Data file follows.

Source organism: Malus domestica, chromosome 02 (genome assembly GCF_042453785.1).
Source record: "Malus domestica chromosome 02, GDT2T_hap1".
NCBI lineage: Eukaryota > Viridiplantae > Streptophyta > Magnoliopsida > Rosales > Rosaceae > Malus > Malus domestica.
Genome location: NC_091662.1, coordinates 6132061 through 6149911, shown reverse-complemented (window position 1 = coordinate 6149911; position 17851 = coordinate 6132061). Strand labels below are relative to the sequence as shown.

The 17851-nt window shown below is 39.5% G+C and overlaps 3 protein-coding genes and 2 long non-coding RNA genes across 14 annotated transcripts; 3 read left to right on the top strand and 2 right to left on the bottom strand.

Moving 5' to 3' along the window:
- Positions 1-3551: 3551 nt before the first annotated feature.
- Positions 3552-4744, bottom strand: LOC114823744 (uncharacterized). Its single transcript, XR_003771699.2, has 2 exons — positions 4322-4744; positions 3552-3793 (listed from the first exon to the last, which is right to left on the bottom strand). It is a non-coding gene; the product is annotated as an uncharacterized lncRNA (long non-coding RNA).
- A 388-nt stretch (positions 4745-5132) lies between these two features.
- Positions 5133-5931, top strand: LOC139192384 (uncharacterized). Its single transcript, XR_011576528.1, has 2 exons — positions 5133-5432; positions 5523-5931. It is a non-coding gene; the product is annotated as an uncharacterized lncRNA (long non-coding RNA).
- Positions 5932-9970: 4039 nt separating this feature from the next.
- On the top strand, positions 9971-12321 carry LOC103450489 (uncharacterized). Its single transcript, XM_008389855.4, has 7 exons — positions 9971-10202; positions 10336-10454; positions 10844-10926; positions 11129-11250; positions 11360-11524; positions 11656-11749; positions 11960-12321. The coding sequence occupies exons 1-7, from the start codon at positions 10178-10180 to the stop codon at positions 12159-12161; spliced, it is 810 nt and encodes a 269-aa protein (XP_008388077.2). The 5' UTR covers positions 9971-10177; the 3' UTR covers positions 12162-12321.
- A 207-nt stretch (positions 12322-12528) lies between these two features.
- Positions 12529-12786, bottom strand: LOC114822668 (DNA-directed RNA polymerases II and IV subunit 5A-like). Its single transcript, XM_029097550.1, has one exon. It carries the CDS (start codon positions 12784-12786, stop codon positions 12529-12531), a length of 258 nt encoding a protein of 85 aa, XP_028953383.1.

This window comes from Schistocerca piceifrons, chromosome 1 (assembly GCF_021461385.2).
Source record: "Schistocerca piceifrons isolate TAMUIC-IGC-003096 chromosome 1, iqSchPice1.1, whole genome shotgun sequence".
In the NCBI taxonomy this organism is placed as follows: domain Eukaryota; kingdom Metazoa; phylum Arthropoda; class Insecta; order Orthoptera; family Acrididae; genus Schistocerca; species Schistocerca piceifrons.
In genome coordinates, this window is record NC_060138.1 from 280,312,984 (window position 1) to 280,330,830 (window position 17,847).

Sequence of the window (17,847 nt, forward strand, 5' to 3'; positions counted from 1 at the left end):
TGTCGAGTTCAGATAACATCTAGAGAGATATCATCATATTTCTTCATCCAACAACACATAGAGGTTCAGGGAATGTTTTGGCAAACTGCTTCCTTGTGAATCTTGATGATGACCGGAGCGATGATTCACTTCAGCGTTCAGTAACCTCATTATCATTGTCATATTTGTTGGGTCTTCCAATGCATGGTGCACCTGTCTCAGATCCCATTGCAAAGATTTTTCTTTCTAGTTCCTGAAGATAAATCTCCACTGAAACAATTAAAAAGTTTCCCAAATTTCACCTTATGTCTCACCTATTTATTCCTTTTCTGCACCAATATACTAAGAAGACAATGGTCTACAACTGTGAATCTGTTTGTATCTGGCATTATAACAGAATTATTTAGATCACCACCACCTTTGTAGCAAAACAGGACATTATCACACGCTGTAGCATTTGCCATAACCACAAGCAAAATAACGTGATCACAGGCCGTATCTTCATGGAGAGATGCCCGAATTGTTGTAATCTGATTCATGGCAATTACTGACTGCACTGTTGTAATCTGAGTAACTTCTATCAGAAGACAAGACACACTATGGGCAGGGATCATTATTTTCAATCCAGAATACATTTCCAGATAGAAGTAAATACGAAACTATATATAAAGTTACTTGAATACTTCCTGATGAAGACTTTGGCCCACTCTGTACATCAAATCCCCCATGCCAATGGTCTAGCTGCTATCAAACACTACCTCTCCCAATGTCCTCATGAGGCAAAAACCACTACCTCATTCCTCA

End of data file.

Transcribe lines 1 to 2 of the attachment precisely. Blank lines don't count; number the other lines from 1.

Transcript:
Source organism: Malus domestica, chromosome 02 (genome assembly GCF_042453785.1).
Source record: "Malus domestica chromosome 02, GDT2T_hap1".